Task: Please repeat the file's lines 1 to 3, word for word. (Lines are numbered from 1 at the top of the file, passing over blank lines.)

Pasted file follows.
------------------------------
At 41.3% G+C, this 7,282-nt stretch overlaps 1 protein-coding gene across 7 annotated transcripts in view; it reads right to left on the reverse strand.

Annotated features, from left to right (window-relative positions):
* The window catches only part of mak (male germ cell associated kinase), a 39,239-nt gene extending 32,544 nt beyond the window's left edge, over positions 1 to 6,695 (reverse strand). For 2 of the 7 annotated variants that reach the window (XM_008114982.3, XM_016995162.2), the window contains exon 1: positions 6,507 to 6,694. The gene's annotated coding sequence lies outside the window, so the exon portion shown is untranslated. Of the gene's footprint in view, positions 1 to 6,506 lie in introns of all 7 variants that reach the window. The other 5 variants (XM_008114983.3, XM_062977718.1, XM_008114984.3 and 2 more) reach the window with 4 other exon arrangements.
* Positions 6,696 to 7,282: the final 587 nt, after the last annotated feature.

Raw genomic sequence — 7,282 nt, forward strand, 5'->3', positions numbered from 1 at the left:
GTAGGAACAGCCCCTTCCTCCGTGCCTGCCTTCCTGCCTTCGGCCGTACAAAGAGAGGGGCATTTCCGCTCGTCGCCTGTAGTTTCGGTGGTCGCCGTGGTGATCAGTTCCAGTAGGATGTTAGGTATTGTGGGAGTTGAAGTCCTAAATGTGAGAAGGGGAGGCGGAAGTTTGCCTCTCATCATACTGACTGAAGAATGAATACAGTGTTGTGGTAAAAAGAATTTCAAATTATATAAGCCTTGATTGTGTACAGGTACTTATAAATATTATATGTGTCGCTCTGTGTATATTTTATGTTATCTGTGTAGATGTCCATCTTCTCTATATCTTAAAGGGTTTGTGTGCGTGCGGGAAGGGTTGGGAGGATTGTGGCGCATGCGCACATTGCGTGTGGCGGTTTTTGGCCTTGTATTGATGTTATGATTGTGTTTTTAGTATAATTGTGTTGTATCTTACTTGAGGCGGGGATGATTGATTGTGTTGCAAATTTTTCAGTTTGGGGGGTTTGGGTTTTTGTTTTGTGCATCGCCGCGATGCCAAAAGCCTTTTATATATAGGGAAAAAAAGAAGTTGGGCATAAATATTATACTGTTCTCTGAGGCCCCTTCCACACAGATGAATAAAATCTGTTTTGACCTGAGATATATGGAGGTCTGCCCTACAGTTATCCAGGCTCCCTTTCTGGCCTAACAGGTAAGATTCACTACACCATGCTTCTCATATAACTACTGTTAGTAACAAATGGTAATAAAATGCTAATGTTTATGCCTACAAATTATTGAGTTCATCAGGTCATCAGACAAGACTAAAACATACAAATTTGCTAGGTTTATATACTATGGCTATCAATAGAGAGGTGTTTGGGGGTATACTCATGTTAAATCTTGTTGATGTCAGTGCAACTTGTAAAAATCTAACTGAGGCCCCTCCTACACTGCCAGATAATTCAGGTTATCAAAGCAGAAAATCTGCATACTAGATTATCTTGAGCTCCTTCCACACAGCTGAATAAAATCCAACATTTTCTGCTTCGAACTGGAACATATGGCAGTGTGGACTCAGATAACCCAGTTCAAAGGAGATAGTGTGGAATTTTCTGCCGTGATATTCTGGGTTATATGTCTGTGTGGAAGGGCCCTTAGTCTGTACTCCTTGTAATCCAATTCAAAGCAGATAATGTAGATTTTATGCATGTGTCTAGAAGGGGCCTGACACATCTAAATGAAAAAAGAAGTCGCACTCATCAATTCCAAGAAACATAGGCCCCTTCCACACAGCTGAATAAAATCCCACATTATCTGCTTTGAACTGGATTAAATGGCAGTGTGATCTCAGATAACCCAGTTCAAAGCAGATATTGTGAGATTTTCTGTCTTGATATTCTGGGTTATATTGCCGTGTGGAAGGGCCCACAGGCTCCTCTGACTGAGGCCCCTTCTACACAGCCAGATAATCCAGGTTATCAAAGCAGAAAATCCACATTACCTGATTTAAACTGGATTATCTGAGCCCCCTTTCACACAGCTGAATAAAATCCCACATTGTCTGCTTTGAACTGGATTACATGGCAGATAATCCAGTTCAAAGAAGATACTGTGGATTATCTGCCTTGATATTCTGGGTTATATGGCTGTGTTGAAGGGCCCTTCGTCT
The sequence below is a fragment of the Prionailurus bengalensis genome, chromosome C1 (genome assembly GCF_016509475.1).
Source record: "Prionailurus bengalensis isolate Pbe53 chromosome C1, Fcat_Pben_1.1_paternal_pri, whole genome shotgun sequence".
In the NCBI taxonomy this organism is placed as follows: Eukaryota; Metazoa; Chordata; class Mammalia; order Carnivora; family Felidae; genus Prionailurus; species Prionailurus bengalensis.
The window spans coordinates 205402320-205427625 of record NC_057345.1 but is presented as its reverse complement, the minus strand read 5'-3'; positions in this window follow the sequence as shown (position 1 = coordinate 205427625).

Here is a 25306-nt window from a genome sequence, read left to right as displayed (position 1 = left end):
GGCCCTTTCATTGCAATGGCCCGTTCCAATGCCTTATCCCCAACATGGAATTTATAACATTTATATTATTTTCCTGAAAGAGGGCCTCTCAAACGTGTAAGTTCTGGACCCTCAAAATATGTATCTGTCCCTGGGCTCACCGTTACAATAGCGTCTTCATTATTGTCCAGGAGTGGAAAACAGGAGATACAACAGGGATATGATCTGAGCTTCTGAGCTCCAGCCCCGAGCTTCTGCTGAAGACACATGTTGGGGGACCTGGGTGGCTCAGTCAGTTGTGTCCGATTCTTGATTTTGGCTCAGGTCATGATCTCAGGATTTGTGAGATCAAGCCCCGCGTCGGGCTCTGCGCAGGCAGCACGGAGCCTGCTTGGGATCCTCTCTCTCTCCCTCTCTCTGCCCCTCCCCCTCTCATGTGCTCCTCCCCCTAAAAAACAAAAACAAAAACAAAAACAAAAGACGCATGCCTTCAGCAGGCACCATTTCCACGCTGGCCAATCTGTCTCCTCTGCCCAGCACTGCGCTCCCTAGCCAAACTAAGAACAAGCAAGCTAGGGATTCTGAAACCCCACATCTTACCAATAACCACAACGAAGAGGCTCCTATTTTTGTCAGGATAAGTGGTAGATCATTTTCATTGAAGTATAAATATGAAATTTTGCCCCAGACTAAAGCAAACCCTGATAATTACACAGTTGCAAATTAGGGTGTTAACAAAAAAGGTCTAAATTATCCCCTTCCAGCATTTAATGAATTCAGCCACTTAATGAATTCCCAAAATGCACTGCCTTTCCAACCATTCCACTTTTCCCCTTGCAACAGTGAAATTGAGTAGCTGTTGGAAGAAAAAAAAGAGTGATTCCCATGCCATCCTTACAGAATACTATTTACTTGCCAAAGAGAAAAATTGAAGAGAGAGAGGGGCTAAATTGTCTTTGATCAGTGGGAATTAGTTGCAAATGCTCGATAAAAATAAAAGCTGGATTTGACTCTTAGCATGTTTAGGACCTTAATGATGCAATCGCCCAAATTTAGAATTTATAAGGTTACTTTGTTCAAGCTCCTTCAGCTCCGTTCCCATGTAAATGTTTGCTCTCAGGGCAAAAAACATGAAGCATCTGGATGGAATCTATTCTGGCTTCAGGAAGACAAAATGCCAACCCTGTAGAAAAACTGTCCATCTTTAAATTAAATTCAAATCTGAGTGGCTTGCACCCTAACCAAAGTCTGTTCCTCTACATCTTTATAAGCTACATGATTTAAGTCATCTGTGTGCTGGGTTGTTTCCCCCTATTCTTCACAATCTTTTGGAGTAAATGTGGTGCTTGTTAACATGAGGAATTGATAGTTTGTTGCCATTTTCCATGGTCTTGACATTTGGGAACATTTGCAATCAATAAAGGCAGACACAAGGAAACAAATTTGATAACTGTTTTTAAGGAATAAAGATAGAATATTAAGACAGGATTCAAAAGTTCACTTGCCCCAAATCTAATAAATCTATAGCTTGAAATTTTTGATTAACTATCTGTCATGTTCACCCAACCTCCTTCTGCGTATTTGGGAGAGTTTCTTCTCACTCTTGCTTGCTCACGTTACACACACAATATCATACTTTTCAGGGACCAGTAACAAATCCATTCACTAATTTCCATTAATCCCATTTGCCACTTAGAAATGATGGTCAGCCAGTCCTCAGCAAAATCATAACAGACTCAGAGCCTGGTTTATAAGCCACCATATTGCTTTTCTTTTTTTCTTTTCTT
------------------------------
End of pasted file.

At 41.3% G+C, this 7,282-nt stretch overlaps 1 protein-coding gene across 7 annotated transcripts in view; it reads right to left on the reverse strand.

Annotated features, from left to right (window-relative positions):
* The window catches only part of mak (male germ cell associated kinase), a 39,239-nt gene extending 32,544 nt beyond the window's left edge, over positions 1 to 6,695 (reverse strand). For 2 of the 7 annotated variants that reach the window (XM_008114982.3, XM_016995162.2), the window contains exon 1: positions 6,507 to 6,694. The gene's annotated coding sequence lies outside the window, so the exon portion shown is untranslated. Of the gene's footprint in view, positions 1 to 6,506 lie in introns of all 7 variants that reach the window. The other 5 variants (XM_008114983.3, XM_062977718.1, XM_008114984.3 and 2 more) reach the window with 4 other exon arrangements.